Creative Core AbsShiva Rea
Year Released: 2006
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I liked this one. I wasn't sure if I would like the free form movements, but I took a chance, and I'm so glad I did! It left me in such a good mood! (Watching Shiva wave her hands and feet in the air made it light hearted and silly!)
But it is definitely a workout. I felt like this practice really worked the whole body, not just the core. Shiva offers someting intermediate, then a more advanced option, and I liked seeing what I was capable of. It's a keeper!
Beth has reviewed this core-focused offering from Shiva in depth, I'll just piggy back my personal impressions as someone who enjoyed it from the other side of "just plain weird."
I enjoyed the routines despite my annoyance at being cheated by the repeat of the Water Core segment from Fluid Power. However, I got over it and went with the flow - as intended. I enjoyed the fluid approach and embraced cues to explore, challenge myself and get in touch with the inner fire. Moving intuitively helped to unlock my lower back and hips and brought some joy and silliness into my day. Doing the full DVD after a power walk left me sweating. I especially enjoyed the standing twisting moves after the Agni segment, the brief Warrior II variation with bow and arrow and the plank variations. And the drummer!
On the downside, this was a perfect opportunity for Shiva to instruct home yogis to integrate the power of bandhas to enhance core focus and overall strength for vinyasa - particularly mula bandha and uddiyana bandha. This was a disappointment. The brief kapalabhati breathing did not quite compensate. I do enjoy it for what it is but probably will not use it that often.
Shiva is her usual limber, California girl self; instructs well.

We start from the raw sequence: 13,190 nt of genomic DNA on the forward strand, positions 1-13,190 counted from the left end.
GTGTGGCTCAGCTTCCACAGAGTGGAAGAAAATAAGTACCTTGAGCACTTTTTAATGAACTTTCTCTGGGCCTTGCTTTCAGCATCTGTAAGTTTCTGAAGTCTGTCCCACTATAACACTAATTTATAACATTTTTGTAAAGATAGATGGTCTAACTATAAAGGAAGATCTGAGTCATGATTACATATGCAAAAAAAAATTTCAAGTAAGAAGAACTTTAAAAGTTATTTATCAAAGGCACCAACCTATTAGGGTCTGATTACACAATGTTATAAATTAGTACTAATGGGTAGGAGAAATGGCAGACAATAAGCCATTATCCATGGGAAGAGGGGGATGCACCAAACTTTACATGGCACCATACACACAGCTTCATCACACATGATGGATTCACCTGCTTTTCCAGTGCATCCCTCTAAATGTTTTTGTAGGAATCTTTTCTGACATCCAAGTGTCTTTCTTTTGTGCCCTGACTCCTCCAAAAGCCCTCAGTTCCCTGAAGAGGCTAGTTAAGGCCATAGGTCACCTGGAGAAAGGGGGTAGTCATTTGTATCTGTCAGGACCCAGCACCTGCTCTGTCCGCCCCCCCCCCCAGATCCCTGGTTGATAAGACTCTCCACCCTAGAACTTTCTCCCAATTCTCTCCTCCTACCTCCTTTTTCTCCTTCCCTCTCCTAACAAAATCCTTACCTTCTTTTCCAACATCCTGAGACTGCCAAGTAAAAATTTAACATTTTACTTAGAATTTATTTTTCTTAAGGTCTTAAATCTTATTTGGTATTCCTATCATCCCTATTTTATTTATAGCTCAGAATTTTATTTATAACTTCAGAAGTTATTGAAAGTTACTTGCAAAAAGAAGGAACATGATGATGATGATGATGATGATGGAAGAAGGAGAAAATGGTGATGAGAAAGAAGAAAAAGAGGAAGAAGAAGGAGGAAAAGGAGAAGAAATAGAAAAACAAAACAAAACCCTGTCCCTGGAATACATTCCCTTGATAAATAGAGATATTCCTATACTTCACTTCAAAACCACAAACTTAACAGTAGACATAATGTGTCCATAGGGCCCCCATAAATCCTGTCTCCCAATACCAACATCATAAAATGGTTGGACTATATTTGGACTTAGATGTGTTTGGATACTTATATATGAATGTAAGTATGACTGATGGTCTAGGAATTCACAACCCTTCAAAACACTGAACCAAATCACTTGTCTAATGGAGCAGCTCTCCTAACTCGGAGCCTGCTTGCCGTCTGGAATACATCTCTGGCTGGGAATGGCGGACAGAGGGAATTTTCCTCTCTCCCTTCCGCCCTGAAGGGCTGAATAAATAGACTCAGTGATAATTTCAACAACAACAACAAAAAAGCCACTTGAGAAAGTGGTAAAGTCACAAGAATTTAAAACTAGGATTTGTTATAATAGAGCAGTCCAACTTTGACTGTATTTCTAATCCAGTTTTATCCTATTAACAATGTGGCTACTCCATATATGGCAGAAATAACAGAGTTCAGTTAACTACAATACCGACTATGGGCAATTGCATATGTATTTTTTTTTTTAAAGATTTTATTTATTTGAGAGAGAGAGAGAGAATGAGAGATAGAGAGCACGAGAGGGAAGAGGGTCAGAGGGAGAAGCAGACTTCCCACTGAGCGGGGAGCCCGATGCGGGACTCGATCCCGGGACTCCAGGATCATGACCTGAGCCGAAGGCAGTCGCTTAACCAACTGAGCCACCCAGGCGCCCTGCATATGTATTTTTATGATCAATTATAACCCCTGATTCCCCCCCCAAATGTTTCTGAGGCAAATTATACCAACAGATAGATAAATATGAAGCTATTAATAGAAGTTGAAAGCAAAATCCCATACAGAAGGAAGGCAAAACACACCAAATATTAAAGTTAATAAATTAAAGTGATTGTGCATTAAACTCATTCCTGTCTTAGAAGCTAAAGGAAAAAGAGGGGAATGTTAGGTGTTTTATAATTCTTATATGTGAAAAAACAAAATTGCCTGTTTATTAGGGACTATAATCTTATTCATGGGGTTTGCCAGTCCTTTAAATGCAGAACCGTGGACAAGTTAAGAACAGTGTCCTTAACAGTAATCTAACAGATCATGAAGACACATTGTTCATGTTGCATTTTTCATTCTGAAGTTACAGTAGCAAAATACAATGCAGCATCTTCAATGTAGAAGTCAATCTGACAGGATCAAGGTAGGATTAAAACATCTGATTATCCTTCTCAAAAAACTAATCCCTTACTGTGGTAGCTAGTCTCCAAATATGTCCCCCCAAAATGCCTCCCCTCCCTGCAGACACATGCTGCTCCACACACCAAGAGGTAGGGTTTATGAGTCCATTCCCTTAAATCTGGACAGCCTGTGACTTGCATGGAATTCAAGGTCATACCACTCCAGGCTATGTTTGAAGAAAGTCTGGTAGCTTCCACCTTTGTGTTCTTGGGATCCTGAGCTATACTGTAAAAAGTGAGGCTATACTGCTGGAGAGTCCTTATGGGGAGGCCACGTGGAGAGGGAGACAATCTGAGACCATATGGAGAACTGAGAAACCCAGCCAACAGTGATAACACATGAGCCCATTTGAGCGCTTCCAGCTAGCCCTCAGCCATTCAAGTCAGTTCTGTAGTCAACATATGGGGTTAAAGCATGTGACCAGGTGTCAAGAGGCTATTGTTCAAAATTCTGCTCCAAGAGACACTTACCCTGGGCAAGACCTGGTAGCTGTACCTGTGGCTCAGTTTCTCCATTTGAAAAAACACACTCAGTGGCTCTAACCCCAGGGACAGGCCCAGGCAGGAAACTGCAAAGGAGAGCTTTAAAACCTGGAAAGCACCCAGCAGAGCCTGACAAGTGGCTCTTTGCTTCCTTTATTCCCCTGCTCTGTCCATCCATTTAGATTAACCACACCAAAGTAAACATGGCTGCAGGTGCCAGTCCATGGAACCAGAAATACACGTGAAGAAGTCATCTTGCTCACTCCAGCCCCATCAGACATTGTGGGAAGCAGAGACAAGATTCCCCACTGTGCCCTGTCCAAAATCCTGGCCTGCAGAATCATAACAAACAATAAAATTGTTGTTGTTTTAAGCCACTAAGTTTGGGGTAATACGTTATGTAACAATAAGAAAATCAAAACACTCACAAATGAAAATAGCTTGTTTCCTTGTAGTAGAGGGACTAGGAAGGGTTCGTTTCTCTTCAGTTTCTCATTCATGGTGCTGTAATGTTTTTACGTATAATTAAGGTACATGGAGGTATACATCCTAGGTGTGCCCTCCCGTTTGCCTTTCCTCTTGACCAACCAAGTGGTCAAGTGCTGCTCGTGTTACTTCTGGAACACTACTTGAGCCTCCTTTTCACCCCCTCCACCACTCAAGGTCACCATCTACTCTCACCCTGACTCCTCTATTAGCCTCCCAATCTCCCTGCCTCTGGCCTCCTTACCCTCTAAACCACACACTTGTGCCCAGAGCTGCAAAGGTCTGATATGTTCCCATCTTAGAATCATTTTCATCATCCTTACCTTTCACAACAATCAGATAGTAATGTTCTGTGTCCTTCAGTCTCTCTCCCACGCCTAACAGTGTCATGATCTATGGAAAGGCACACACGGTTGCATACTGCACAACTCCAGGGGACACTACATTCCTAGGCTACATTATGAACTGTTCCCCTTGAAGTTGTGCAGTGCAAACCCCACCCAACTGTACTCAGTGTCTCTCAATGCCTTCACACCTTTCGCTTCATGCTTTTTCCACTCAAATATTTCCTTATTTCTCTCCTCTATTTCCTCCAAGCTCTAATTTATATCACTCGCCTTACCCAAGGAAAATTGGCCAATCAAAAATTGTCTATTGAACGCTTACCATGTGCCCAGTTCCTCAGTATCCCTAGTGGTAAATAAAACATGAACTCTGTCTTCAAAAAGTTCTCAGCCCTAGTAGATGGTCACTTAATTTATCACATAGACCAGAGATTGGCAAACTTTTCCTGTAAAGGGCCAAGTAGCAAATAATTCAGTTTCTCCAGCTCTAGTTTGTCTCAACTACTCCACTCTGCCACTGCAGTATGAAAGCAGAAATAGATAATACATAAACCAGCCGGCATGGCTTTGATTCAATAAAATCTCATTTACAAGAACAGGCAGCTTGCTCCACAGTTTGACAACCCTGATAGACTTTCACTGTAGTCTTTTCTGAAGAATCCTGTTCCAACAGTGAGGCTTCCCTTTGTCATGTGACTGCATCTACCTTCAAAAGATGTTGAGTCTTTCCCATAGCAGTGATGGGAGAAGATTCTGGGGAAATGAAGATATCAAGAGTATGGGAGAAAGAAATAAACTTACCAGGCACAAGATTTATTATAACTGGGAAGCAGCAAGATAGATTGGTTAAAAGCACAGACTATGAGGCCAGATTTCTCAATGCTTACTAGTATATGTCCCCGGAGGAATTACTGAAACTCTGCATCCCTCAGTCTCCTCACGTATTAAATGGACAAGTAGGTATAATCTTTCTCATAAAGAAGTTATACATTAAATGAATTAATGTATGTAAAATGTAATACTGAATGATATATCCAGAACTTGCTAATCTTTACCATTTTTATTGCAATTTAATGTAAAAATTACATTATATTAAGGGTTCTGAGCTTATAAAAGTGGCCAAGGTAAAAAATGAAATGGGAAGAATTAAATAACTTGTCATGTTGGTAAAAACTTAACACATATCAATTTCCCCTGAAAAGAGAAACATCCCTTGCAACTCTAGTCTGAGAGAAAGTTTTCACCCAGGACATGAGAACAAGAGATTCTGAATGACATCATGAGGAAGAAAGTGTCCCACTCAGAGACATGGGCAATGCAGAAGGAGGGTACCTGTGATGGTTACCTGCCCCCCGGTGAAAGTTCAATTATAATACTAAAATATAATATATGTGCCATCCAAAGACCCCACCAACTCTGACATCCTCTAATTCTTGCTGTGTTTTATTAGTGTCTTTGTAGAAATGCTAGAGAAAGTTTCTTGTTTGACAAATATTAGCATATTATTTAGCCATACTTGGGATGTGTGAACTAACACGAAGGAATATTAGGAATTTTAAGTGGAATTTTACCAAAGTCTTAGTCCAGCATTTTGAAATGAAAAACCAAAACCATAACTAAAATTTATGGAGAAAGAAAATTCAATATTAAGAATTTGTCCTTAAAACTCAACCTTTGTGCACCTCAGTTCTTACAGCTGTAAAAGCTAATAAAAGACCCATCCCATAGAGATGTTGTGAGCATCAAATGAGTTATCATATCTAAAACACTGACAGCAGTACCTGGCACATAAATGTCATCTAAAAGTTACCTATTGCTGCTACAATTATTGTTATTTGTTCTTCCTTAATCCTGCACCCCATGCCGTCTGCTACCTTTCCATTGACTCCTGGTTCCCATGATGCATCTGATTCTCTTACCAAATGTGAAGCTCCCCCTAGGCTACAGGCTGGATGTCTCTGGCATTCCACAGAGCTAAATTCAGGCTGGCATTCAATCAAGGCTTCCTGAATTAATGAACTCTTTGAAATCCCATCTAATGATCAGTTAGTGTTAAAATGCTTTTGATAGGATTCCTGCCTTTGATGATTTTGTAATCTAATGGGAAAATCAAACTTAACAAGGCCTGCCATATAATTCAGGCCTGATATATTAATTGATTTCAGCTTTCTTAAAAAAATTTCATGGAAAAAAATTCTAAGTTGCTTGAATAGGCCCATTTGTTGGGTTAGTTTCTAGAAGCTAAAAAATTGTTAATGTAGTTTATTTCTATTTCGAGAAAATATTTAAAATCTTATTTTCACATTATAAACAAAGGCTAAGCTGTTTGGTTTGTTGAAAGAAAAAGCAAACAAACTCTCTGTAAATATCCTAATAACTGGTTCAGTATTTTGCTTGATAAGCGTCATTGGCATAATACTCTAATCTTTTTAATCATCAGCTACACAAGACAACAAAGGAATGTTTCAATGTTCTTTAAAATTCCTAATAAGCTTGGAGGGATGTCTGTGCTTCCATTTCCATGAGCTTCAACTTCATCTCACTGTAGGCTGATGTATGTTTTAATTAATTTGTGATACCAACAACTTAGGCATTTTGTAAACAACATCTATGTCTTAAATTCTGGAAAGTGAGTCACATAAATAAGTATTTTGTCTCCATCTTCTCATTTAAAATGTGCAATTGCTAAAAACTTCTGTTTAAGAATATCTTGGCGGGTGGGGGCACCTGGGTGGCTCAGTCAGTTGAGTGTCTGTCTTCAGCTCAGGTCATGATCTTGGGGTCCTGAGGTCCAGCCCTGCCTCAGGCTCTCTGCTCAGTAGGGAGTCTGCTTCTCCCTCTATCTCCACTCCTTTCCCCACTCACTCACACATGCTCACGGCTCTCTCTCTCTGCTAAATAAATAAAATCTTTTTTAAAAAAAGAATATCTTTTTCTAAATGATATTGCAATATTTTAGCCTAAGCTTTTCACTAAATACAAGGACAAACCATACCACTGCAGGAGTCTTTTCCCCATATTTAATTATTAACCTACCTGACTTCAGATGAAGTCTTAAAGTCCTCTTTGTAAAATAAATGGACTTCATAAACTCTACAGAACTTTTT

This is definitely a different approach to working out your core. Over time, yoga instructor Shiva Rea's media releases have become more and more fluid and freeform, and Creative Core Abs is no exception. The Main Menu of this DVD offers the following options: Introduction-Play Workout-Chapter Index-Shiva Rea Biography-Music Options-Also from Acacia.
The Amazon.com editorial review did a very good job of breaking down the three practices available on this DVD. The first, Water Core, is 10 minutes long. All of the sequences here are performed on the floor, mostly on the knees or on the back, for the effect of a sort of flowing warm-up. I found the music here very reminiscent of Ali McGraw's Yoga Mind & Body. The next segment, Spontaneous Core, is the shortest at 8 minutes; this time there's a live drummer. Shiva incorporates some of the movements from the Water Core, adds some crunch-like work, and then encourages you to put them all together in your own pattern. Shiva ends with some stretches, including cobra pose. The drummer continues into the final segment, Fire Core, a more lengthy practice (17 minutes). Here Shiva starts with kapalabhati breathing (she also calls this "Breath of Fire," but my understanding is that kapalabhati and breath of fire are two distinct types of yogic breathing). This segment is definitely the most intense, as it incorporates quite a bit of plank work, including what Shiva calls an "advanced agni kriya," or a sort of rapid plank with hopping each knee in and out; elbow plank appears as well. This segment is the only one which includes some standing work, as Shiva performs squats, a fun take on Warrior 2 (adding a bow and arrow arm movement), and wide-legged standing forward bend.
As mentioned above, this is definitely an innovative approach to core work. However, I found the actual effect on my core to be somewhat hit or miss: sometimes I felt that I was strongly targeting my core, but at other times, it was so difficult to follow what Shiva was doing that I didn't feel I was getting much of a workout at all. While some will surely find Shiva's unique approach refreshing, many are likely to find it just plain weird. Although I do like Shiva, I find myself closer to the latter camp. I don't mind non-traditional approaches to core work, but overall, this DVD was just not a good fit for me.
If you are familiar to Shiva, you'll already know that she takes a more spiritual, new-agey approach to yoga that includes a lot of flowery language and freeform work; this approach is likely to work very well for some, but it is definitely not for everyone